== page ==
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Energy efficiency in the kitchen - part two

man cooking in his kitchen while child plays behind him

Whether we’re eating alone or sharing food with friends and family, our kitchens are central to our home life. Our appliances that help us heat up or cool food, clean our clothes or our crockery and most importantly, make a decent cup of tea make up a significant proportion of our daily energy use.

But a few simple actions can significantly reduce the amount of energy you use in your kitchen, saving you money on your bills and reducing the amount of carbon emissions you produce. We’ve got some suggestions below on how to use appliances more effectively, as well as some ways of reducing the energy required to heat our food.

 

Check the first part of our look at kitchen energy efficiency to find out how changing some everyday habits can cut our energy use as well as what to look for when you’re buying a new kitchen.

Top cooking tips

Preparing and heating our food might not strike you as an obvious place to save energy. But we’ve got some great tips on how to save energy while cooking, making you an environmentally friendly chef.

  • Boil water in a kettle, then transfer to a pan, rather than boil water on the stove. Only ever use as much water as you need.
  • Cover pots and pans with lids, the food heats faster while the process uses less energy.
  • Microwaves heat food far more efficiently than electric and gas hobs.
  • Turn off the heat a couple of minutes before your meal is fully cooked. Electric hobs, in particular, take time to cool down and your food will continue to cook in the pan.
  • Keep the oven door closed and look through the glass door to check if your food is ready. Energy and heat escape every time you open the oven door.
  • Prepare food in larger batches to save energy.
  • Slow cookers are incredibly energy efficient and also help to conserve water
  • Pressure cookers have a sealed lid that traps steam and locks it into the pan, cooking your food more quickly and efficiently.

Choose the right appliance

man making a cup of tea in his kitchen

Energy-efficient appliances help to reduce bills and reduce greenhouse gas emissions.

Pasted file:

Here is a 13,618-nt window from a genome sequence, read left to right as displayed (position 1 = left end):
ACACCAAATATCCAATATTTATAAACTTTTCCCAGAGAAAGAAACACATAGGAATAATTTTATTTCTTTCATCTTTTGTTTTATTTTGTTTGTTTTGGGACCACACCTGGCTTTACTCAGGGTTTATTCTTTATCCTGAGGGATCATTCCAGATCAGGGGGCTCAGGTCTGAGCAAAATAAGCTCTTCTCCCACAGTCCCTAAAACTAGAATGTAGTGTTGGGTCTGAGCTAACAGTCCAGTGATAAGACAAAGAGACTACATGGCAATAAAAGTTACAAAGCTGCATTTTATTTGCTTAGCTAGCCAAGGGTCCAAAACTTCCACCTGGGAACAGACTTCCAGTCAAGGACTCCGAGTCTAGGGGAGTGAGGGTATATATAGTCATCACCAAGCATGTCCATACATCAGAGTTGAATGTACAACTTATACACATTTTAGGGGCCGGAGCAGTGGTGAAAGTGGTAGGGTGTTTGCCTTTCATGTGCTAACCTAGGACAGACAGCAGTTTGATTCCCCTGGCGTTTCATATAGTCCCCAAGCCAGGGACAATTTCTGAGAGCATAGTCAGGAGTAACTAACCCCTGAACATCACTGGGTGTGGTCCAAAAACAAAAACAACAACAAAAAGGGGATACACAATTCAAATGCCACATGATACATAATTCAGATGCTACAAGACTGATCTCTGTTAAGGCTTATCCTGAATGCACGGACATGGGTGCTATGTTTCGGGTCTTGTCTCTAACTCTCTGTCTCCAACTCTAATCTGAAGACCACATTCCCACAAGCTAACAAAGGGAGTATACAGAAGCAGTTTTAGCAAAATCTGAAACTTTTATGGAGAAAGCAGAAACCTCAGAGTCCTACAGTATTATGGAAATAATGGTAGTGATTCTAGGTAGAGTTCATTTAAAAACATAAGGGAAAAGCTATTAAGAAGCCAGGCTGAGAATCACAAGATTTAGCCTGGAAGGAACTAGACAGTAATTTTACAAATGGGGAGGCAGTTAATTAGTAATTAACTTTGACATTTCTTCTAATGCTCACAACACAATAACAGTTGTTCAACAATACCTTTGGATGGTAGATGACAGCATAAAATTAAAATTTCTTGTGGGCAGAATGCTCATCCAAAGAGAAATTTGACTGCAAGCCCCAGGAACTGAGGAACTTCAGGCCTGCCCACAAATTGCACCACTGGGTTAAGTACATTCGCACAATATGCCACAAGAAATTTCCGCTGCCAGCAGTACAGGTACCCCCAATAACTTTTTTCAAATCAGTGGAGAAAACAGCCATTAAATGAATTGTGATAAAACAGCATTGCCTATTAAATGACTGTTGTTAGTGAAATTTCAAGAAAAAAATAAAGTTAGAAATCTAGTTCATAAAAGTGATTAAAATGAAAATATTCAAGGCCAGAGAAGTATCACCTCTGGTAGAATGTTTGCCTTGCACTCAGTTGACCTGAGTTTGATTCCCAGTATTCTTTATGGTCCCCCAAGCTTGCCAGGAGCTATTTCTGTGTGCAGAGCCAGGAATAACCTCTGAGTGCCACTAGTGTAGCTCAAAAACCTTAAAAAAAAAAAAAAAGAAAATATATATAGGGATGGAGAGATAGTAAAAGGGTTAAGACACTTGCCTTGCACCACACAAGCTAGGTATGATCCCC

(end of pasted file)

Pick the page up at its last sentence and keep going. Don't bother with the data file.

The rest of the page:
Complete an energy audit of all your appliances as your first step. Find out the energy efficiency rating for each appliance by reading the appliance handbooks or looking them up online. 

Check the temperature of your fridge (more on refrigerators later) and keep a record.

Consider the size of appliance you need. How much do you use specific devices? Many kitchen items are more energy-efficient nowadays, but they are also bigger, cutting out any energy savings. Remember that a larger model that’s more efficient could cost you more to run than a smaller model with lower efficiency.

Note the age of your appliances and consider changing appliances that are +10 years old for more efficient models. 

Find out more about choosing home appliances.

Look at your fridge

Cooling things down is as essential as heating them and, unlike cookers, fridges and freezers work around the clock.

Freestanding fridge-freezers, with the freezer on top of the fridge, are the most energy-efficient fridges.

You can save up to £15 a year in bills by using an A+++ rated fridge freezer vs an A+ fridge freezer. 

Here are some more energy-saving tips for your fridge, one of the most significant energy-using appliances in your kitchen.

  • Never put hot or warm food into a fridge or freezer; let it cool down thoroughly first.
  • Like the oven door, never leave the fridge door open unnecessarily, keep it closed and keep the cooler air inside. 
  • Defrost food in the fridge. The food acts as an ice pack, helping keep the fridge cool.
  • Fridges optimum temperature is 0-5 degrees Celsius. 
  • Your fridge works best 3/4 full. You can use bottles of water to fill them out. Avoid over-filling the fridge because the fridge has to work harder to circulate cold air.
  • Defrost your fridge and freezer regularly.
  • Ensure there’s at least a 10cm gap behind your fridge to let hot air flow away more quickly. 
  • Clean the coils regularly; fluffed coils can reduce working efficiency by 25%.

The vast majority of our energy use in the home comes from heating and hot water, so always ensure your boiler and water heating system is energy efficient to access potential carbon and financial savings.

Another area to think about in the kitchen could be how you use lighting – see our information on energy efficient lighting solutions for more.

And finally we tend to use a lot of water in the kitchen too. Fitting a water flow limiter on your kitchen tap, can reduce the amount of water you use.

We’ve got loads more tips on home energy efficiency on our website, or check the first part of our look at energy efficiency in the kitchen for more.

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Tom Shearman's picture
Tom Shearman brings 25 years' of journalism experience to the Energy Saving Trust blogging team. He loves writing about renewables and energy efficiency, plus how policy can change people and the environment. His articles have been published internationally, he has co-written trekking guide books, responsible travel articles and short stories.